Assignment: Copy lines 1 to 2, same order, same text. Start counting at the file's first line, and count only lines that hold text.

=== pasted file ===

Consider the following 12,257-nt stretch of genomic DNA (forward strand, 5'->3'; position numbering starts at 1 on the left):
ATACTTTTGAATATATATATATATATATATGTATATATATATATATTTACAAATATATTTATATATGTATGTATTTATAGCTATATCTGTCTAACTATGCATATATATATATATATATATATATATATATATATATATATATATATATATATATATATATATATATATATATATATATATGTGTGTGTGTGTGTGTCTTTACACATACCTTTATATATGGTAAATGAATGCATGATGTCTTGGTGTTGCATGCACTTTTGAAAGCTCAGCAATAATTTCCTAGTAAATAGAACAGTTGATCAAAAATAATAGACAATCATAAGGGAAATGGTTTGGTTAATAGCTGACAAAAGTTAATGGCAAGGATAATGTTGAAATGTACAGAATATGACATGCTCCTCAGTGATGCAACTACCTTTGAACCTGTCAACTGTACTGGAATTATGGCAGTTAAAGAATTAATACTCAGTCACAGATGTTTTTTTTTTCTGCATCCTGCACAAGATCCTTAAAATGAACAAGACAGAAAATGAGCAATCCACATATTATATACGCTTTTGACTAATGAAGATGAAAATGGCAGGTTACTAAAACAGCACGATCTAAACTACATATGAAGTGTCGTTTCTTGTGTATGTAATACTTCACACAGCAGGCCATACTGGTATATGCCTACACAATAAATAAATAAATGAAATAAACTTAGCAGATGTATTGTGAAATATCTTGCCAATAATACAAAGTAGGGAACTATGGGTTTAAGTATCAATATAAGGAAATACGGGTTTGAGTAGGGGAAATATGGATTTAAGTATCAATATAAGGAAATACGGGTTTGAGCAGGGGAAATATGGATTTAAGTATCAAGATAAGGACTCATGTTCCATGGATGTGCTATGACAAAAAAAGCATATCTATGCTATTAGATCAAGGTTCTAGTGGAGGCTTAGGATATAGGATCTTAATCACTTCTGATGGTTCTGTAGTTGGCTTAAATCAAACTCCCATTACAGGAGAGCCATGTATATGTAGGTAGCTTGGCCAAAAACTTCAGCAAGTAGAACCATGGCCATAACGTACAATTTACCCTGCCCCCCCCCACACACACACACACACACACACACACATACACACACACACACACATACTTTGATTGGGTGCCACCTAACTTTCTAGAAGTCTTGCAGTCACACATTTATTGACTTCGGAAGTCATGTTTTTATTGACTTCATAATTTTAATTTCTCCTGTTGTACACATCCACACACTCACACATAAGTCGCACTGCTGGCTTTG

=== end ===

Consider the following 12,257-nt stretch of genomic DNA (forward strand, 5'->3'; position numbering starts at 1 on the left):
ATACTTTTGAATATATATATATATATATATGTATATATATATATATTTACAAATATATTTATATATGTATGTATTTATAGCTATATCTGTCTAACTATGCATATATATATATATATATATATATATATATATATATATATATATATATATATATATATATATATATATATATATATATATGTGTGTGTGTGTGTGTCTTTACACATACCTTTATATATGGTAAATGAATGCATGATGTCTTGGTGTTGCATGCACTTTTGAAAGCTCAGCAATAATTTCCTAGTAAATAGAACAGTTGATCAAAAATAATAGACAATCATAAGGGAAATGGTTTGGTTAATAGCTGACAAAAGTTAATGGCAAGGATAATGTTGAAATGTACAGAATATGACATGCTCCTCAGTGATGCAACTACCTTTGAACCTGTCAACTGTACTGGAATTATGGCAGTTAAAGAATTAATACTCAGTCACAGATGTTTTTTTTTTCTGCATCCTGCACAAGATCCTTAAAATGAACAAGACAGAAAATGAGCAATCCACATATTATATACGCTTTTGACTAATGAAGATGAAAATGGCAGGTTACTAAAACAGCACGATCTAAACTACATATGAAGTGTCGTTTCTTGTGTATGTAATACTTCACACAGCAGGCCATACTGGTATATGCCTACACAATAAATAAATAAATGAAATAAACTTAGCAGATGTATTGTGAAATATCTTGCCAATAATACAAAGTAGGGAACTATGGGTTTAAGTATCAATATAAGGAAATACGGGTTTGAGTAGGGGAAATATGGATTTAAGTATCAATATAAGGAAATACGGGTTTGAGCAGGGGAAATATGGATTTAAGTATCAAGATAAGGACTCATGTTCCATGGATGTGCTATGACAAAAAAAGCATATCTATGCTATTAGATCAAGGTTCTAGTGGAGGCTTAGGATATAGGATCTTAATCACTTCTGATGGTTCTGTAGTTGGCTTAAATCAAACTCCCATTACAGGAGAGCCATGTATATGTAGGTAGCTTGGCCAAAAACTTCAGCAAGTAGAACCATGGCCATAACGTACAATTTACCCTGCCCCCCCCCACACACACACACACACACACACACACATACACACACACACACACATACTTTGATTGGGTGCCACCTAACTTTCTAGAAGTCTTGCAGTCACACATTTATTGACTTCGGAAGTCATGTTTTTATTGACTTCATAATTTTAATTTCTCCTGTTGTACACATCCACACACTCACACATAAGTCGCACTGCTGGCTTTG